The purpose of this essay is to examine the basic assumptions with which such encounters with Scripture are handled in telling the history of the Church. This essay will contrast a set of assumptions about the role of the Bible in church history that was common in the early twentieth century with a discussion of the way in which the Bible is handled in church history classrooms at Virginia Seminary today.

Modern Church History in America

Although the chronicling of the story of the Church is an activity as old as the Church itself, modern critical history of the Church is of relatively recent origin in America. It was the creation of a generation of historians in the later half of the nineteenth century who learned about the critical handling of source material from German scholars. Williston Walker (1860-1922) earned a Ph.D. at Leipzig (1888) before teaching at Harvard (1889-1901) and Yale (1901-1922). Arthur C. McGiffert (1861-1933), another member of the generation, earned his Ph.D. in Marburg in the same year that Walker finished at Leipzig. McGiffert returned to the U.S. to teach at Lane Theological Seminary, Cincinnati (1888-93) and Union Seminary, New York (1893-1933). McGiffert, Walker, and other members of their generation shaped church history as a modern craft.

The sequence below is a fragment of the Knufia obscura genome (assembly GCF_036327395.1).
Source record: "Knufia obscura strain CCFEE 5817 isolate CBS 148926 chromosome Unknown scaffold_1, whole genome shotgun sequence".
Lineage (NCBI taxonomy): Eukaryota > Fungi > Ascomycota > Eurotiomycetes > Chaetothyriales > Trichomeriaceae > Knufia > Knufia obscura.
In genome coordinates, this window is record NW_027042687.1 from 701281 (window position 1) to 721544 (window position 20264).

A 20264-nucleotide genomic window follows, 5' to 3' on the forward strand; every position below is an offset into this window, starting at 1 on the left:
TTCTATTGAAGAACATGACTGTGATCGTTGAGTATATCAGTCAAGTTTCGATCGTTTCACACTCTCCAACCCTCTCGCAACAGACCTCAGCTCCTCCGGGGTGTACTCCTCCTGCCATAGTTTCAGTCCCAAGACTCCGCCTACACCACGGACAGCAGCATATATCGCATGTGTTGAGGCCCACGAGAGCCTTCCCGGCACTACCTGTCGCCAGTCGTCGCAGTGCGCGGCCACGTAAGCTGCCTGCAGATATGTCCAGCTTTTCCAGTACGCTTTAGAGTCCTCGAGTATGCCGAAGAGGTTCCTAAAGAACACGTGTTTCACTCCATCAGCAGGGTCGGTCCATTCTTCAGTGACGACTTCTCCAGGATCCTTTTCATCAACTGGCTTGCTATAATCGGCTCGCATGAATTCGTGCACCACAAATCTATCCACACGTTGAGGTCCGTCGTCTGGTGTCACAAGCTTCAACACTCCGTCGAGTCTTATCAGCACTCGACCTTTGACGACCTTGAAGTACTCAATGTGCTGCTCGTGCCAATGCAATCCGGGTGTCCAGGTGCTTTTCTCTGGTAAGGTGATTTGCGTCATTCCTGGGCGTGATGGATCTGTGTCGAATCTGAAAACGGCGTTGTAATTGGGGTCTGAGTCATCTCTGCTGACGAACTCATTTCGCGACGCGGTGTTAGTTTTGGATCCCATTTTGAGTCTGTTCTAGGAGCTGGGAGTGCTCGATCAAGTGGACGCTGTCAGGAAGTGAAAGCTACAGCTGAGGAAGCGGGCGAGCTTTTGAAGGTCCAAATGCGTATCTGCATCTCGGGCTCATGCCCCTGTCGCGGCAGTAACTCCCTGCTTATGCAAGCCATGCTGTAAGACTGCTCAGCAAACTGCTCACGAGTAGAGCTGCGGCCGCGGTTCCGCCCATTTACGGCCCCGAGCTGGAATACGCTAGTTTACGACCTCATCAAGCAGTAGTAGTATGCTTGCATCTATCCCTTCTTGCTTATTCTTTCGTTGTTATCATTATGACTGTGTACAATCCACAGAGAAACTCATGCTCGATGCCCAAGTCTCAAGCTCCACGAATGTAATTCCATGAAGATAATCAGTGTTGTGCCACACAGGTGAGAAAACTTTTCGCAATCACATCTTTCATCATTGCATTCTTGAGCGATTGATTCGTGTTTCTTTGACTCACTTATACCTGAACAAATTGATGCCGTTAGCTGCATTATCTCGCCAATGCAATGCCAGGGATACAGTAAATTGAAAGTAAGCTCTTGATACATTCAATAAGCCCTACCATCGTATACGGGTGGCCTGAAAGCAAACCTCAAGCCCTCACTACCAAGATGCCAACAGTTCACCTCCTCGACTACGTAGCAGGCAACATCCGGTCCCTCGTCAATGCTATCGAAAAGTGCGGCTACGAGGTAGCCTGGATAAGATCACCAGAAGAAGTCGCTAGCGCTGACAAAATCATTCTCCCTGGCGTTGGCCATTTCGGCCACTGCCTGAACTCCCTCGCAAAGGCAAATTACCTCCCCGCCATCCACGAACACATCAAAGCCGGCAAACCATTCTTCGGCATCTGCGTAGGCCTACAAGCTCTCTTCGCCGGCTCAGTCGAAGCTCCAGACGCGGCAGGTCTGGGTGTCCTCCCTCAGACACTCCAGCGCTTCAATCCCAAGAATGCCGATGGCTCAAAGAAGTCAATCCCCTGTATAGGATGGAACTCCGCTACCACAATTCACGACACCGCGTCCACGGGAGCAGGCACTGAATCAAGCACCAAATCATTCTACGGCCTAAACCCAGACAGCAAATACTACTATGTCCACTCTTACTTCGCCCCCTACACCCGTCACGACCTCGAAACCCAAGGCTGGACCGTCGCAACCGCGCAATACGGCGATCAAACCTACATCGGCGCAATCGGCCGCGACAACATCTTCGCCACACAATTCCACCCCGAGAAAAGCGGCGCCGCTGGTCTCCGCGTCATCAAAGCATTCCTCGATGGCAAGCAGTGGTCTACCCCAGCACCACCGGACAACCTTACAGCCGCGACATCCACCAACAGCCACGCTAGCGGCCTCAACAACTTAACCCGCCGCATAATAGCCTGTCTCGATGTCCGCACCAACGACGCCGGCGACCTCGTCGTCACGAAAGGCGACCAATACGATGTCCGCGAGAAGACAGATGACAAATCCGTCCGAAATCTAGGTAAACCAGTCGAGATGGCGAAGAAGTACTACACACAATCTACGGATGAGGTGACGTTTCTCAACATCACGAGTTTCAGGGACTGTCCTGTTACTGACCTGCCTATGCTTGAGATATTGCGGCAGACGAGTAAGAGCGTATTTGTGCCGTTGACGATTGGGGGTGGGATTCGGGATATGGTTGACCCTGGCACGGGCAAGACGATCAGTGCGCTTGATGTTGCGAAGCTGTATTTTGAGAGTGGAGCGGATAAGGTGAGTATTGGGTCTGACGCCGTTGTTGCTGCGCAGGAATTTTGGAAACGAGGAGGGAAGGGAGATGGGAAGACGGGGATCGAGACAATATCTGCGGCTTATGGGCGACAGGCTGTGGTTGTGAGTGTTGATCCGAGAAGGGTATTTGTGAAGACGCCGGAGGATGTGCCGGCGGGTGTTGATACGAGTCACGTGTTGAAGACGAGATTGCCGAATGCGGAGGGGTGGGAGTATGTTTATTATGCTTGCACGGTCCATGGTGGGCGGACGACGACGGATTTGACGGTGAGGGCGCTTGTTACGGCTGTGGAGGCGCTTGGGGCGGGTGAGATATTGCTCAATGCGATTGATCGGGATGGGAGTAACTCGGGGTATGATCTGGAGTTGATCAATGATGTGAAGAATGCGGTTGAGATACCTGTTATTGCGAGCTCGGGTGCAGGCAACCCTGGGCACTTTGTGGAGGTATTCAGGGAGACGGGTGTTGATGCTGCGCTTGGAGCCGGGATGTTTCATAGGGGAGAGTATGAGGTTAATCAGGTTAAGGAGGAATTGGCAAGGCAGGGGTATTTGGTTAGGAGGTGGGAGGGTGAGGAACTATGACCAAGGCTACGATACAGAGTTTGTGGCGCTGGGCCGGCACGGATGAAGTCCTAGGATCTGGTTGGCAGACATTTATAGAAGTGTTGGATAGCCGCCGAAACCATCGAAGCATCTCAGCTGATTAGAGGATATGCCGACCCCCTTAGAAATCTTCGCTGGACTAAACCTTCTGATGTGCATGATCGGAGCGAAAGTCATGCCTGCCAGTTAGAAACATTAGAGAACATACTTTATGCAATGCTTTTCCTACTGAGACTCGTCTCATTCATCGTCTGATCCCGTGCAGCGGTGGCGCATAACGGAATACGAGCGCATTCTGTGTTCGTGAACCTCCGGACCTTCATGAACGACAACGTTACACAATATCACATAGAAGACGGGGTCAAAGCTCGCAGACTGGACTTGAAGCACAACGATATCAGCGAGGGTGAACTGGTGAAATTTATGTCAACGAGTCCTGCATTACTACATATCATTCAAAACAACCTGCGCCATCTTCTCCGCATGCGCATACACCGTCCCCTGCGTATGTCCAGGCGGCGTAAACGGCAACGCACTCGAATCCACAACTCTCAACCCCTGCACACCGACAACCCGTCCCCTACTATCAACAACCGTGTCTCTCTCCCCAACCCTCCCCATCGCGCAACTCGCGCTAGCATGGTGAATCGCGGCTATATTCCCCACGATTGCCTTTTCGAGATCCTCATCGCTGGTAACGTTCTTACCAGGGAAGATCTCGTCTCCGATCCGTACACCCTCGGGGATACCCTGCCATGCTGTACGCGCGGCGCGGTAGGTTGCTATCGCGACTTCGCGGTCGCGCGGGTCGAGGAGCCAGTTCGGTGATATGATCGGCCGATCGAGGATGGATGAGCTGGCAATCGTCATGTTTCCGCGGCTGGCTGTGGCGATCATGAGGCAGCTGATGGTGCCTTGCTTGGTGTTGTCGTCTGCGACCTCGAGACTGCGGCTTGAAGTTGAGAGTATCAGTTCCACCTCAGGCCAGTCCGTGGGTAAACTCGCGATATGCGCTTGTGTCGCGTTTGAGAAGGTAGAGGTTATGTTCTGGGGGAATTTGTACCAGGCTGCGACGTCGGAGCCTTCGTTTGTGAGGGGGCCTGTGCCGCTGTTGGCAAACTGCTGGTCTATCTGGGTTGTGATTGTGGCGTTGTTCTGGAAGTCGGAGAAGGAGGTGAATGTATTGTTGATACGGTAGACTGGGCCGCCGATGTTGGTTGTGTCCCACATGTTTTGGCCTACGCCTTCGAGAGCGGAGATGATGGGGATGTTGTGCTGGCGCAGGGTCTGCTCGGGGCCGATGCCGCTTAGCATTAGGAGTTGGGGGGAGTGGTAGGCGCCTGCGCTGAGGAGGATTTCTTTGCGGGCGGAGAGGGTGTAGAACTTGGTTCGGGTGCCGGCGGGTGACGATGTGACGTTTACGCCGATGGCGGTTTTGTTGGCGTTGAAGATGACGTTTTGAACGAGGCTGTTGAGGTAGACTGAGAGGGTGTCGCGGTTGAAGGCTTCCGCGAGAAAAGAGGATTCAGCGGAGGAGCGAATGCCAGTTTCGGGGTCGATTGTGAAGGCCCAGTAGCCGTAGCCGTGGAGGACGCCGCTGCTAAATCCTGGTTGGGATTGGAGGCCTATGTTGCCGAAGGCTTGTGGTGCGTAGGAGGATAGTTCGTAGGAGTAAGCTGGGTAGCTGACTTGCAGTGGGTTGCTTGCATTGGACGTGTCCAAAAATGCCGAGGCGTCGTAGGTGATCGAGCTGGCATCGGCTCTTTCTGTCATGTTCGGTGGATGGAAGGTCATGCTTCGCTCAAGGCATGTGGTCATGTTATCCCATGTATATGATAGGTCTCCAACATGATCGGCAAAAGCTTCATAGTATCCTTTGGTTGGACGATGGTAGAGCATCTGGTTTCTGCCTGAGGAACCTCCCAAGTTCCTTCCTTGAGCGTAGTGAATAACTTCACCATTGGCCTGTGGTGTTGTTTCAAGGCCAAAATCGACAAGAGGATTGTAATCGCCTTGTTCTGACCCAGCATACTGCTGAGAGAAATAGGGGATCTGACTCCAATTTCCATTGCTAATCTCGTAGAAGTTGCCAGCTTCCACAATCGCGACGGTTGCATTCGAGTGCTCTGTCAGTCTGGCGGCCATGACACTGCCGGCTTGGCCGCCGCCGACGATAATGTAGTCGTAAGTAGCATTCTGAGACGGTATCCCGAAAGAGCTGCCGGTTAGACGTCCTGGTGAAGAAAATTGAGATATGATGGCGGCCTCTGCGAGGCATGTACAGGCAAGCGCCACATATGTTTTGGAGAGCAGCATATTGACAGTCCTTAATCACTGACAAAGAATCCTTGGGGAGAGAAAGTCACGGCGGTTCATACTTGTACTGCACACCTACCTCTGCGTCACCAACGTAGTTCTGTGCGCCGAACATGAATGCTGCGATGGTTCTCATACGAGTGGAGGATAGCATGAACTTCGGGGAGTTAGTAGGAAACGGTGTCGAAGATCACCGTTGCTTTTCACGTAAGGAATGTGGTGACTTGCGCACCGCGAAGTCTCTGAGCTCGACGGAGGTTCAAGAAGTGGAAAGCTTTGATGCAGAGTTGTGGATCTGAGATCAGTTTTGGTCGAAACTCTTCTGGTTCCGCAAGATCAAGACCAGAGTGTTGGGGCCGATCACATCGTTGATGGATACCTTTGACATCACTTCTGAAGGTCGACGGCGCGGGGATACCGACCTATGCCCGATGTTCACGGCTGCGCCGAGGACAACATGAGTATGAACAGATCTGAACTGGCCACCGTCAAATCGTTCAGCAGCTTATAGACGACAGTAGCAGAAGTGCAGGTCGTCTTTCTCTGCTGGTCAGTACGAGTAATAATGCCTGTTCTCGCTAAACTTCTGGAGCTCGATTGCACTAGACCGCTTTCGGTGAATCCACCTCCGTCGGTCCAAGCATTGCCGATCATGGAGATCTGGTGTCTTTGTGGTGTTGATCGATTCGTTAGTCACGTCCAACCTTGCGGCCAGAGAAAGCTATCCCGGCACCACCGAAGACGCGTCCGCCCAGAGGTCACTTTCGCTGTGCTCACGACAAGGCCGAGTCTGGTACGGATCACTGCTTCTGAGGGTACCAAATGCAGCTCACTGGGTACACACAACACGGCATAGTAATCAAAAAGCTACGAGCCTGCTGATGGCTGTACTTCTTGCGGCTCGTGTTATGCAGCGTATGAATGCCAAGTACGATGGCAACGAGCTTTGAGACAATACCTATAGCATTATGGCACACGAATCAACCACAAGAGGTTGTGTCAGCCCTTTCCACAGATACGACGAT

McGiffert and Walker took from their German teachers a low Christology and a low view of the authority of the biblical canon. In contrast, they had a high appreciation of their own critical abilities to distinguish the teachings of Jesus from later accretions. Their German teachers, such as Adolph von Harnack (1851-1930), regarded the Bible much like the site of an archeological dig before excavation; it was a collection of various strata of data, from which the skilled historian could reconstruct the original lay of the land. …

The rest of this article is only available to active members of Questia

Already a member? Log in now.

Notes for this article

Add a new note
If you are trying to select text to create highlights or citations, remember that you must now click or tap on the first word, and then click or tap on the last word.
One moment ...
Default project is now your active project.
Project items

Items saved from this article

This article has been saved
Highlights (0)
Some of your highlights are legacy items.

Highlights saved before July 30, 2012 will not be displayed on their respective source pages.

You can easily re-create the highlights by opening the book page or article, selecting the text, and clicking “Highlight.”

Citations (0)